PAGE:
Another practice that I’ve found useful in times when it’s been hard to maintain a ritual is Resh, known as Liber Resh, or the Four Adorations. I prefer the Thelemite version because it has a long evocation/hymn at the end, but the version from Regardie is good too. The ritual is a fairly simple evocation and praise of the Sun in four different forms as four different gods at four times throughout the day. Ra as it rises, Ahathoor at noon, Tum at sunset, and Khepra at midnight. At first the idea of having to do a ritual four times a day seems counterintuitive to ritual work when it’s hard to maintain a practice, but it’s actually rather easy. The ritual requires no implements other than you, can be done anywhere (preferably outside or able to see the sun, but it’s really not required), and it’s rather short. The advantage to Resh is that it is time bound. The two most common excuses for not doing a practice is that you don’t have time, and you’ll do it later. But when you have to do the ritual at certain times during the day, you can’t say you’ll do it later. When it’s noon, it’s time to call on Ahathoor (Hathor), you can’t keep putting that off. So by having set times it’s actually easier to do in many ways. (Also while it ideally should be done at these times, I’ve found there is practical wiggle room. If the sun rises well before you wake up in the morning, then salute Ra when you wake up, if you go to bed before midnight, then salute Khepra before laying down, if you’re in a meeting or working at noon, do it as soon as you can. In university one year I had a three hour lecture from 1100-1400. Sometimes the prof would give a break around 1230, but if she was in the zone and barrelled through I’d just get up to go “to the washroom” and step outside, do the ritual, and come back.) The structure of Resh also really helps develop the habit of a magick routine. You get used to being able to stop your day for magick, making it easier to follow up Resh with another ritual.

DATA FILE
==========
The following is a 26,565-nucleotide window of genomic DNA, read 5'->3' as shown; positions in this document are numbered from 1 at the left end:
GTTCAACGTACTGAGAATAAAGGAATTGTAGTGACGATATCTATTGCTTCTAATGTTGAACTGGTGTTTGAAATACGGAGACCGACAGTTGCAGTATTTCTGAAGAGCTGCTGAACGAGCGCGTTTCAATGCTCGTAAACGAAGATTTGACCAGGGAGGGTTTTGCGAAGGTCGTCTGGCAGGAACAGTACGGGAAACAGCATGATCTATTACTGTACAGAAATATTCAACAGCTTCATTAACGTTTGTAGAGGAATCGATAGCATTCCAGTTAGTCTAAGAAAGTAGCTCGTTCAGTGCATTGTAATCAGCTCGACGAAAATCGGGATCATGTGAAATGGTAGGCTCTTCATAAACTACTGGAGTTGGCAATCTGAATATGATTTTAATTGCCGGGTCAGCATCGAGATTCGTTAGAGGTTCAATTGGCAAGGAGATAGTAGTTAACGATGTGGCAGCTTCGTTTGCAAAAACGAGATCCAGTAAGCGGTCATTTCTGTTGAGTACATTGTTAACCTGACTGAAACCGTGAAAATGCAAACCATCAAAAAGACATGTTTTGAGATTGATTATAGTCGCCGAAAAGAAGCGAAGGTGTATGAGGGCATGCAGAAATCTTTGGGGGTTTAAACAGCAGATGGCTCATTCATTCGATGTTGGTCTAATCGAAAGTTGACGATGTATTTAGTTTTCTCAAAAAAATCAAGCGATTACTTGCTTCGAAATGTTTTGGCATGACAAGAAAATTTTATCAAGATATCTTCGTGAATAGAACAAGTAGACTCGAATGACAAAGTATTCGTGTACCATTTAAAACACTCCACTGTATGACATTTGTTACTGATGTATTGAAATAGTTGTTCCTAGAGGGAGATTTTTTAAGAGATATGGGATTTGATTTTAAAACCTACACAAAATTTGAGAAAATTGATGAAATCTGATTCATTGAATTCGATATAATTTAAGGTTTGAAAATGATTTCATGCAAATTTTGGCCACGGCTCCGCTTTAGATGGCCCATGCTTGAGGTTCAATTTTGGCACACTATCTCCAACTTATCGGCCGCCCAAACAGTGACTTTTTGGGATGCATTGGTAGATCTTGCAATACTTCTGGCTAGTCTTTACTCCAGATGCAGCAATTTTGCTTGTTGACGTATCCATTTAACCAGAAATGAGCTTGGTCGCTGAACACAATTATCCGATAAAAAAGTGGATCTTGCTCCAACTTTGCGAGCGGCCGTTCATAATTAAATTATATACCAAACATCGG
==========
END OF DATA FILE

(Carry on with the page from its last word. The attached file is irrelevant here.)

My last suggestion, which is less than ideal, is hypnagogic rituals. Now, don’t get me wrong, I love my hypnagogic rituals, I have three that are part of my nightly routine. I don’t think they’re ideal on their own, but if you have trouble making the time for anything else, at least doing something as you drift off the sleep is better than nothing. You can do lots of things while falling asleep, basic mindfulness meditation is great at that point, prayers can be good but make sure it’s to an entity who won’t be offended if you drift off midprayer. Other good recommendations are the elemental purification meditation, or any of the preliminaries of Dream Yoga. Again, these things work a lot better if you have more of a routine, but last ditch effort, if it’s all you’re willing to make time for, it’s a start.